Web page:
We think this is another in the entries of the best non-fiction to read in the month of October. After all, autumn in New York is an iconic location. And within that magical city, the Barbizon Hotel became an iconic address for a generation of women who went on to change the world. Sylvia Plath, Joan Didion, Grace Kelly and Liza Minnelli are just a few of the notable guests who have stayed at The Barbizon, an iconic women-only hotel in New York. This history, The Barbizon: The New York Hotel That Set Women Free, charts how it became such an important and empowering place for women with ambition.
BUY NOW: $16.99.
14. Ways to Disappear by Idra Novey.
Missed connections and the dangers of imprecision are just some of the themes that the author excavates in Ways to Disappear, a beautifully-written tale of a celebrated Brazilian novelist who goes missing (she’s last seen holding a suitcase and a cigar and climbing an almond tree). Her American translator flies to Brazil to try to solve the mystery of her disappearance, and finds gangsters, romance, a severe case of sibling rivalry, and ultimately a way out of her old life. Like some of the other novels on this list, here you’ll be met with equal measures of optimism and regret – which feels just about right for the autumn season.
BUY NOW: $14.49.
15. The Portable Veblen by Elizabeth McKenzie.
In the touching novel The Portable Veblen, thirty-year old Veblen is a resident of Palo Alto and a good-humored daughter to both her mother – a hypochondriac – and her father, who is living in a mental health institution. She’s engaged to be married to the equally amiable Paul – but there’s the small problem of the squirrel nesting in her attic, to whom she becomes closely attached.
There are also sinister doings at the medical lab where Paul works. And the vexing problem of why our heroine is named after the economist who coined the phrase “conspicuous consumption.” It all goes reasonably haywire, but as an exploration of the weight of the past on our hopes for the future, it’s provocative and sobering. Also, you’ll never see squirrels in quite the same way again. So there’s that to look forward to, too.
BUY NOW: $14.53.
16. Mostly Dead Things by Kirsten Arnett.
Mostly Dead Things is a darkly funny, original and poignant novel about a family launched into tragicomic dissolution by the suicide of its patriarch. It’s tone and unique setting make this one of the best novels to read in the month of October: it’s a bit twisted, just like so many things in the month of Halloween.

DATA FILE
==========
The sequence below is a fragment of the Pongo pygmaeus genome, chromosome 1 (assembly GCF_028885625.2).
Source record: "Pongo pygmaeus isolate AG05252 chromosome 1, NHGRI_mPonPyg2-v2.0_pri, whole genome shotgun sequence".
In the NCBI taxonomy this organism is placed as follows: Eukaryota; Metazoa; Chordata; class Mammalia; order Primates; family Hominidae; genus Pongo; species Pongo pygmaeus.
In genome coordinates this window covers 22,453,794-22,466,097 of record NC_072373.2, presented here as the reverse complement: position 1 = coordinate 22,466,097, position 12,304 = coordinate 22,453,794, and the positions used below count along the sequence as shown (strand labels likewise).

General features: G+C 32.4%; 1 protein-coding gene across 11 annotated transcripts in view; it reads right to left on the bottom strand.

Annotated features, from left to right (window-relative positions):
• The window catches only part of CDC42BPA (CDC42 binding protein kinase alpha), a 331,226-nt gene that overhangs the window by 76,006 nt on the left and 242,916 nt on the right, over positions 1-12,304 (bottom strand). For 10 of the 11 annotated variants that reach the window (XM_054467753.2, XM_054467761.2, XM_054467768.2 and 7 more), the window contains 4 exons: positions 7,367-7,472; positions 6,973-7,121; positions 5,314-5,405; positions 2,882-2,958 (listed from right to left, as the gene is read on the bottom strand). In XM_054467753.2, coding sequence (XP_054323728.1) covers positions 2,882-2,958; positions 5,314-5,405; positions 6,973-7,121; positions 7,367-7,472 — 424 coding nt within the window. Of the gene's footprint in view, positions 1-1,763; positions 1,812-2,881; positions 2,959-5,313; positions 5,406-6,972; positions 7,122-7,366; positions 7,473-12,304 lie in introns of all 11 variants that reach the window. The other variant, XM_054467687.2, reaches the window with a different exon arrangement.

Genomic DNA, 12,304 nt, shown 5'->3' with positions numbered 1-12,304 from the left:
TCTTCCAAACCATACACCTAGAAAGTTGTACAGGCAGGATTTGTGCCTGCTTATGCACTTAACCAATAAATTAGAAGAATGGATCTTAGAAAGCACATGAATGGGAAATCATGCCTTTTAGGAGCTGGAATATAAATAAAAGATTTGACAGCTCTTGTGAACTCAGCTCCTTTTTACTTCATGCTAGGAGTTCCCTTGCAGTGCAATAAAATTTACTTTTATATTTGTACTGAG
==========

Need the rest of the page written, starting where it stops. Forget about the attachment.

When grief threatens to send the family taxidermy business under, one daughter must rally her eccentric family members to keep it afloat. Relationships between parents, children, siblings and lovers are all on display in their raw, real and deeply human forms. Making a family work means getting your hands dirty. Like taxidermy, life is messy.
BUY NOW: $12.81.
17. Tomorrow, and tomorrow and tomorrow by Gabrielle Zevin.
We close our recommended reading list of novels and nonfiction books that are perfect to read in the month of October with another of Gabrielle Zevin’s brilliant works of fiction. Tomorrow, and tomorrow and tomorrow is set in the world of video game development. Two childhood friends reunite in Cambridge, Mass and set out to create a new game. Their project succeeds beyond their wildest expectations. But as their fame and influence grow, their friendship is frayed to the breaking point.
Halloween is all about imagining ourselves and the world as we would like it to be, rather than as it truly is. And about spirits rising to have another chance to have an impact on the world they’ve left behind. So this an apt addition to an October reading list. A fanciful novel about made-up worlds and unlimited second chances, balanced by the heavy weight of grief and loss. Whether or not you’re a gamer, you’ll see something of yourself and your life in this tale, in which everyone at one point or another fervently wishes that the real world was more like a video game.
the best books – novels and non-fiction – to read in October
There you have it: 17 of the best books, both novels and non-fiction, to read in October. Reads that will provide sugar and spice, style and substance, succor and stimulation this month. It’s a literary goodie bag, and you don’t even have to wait for Halloween night. Autumn is here – let’s revel in it. What’s on your list this month, dear reader?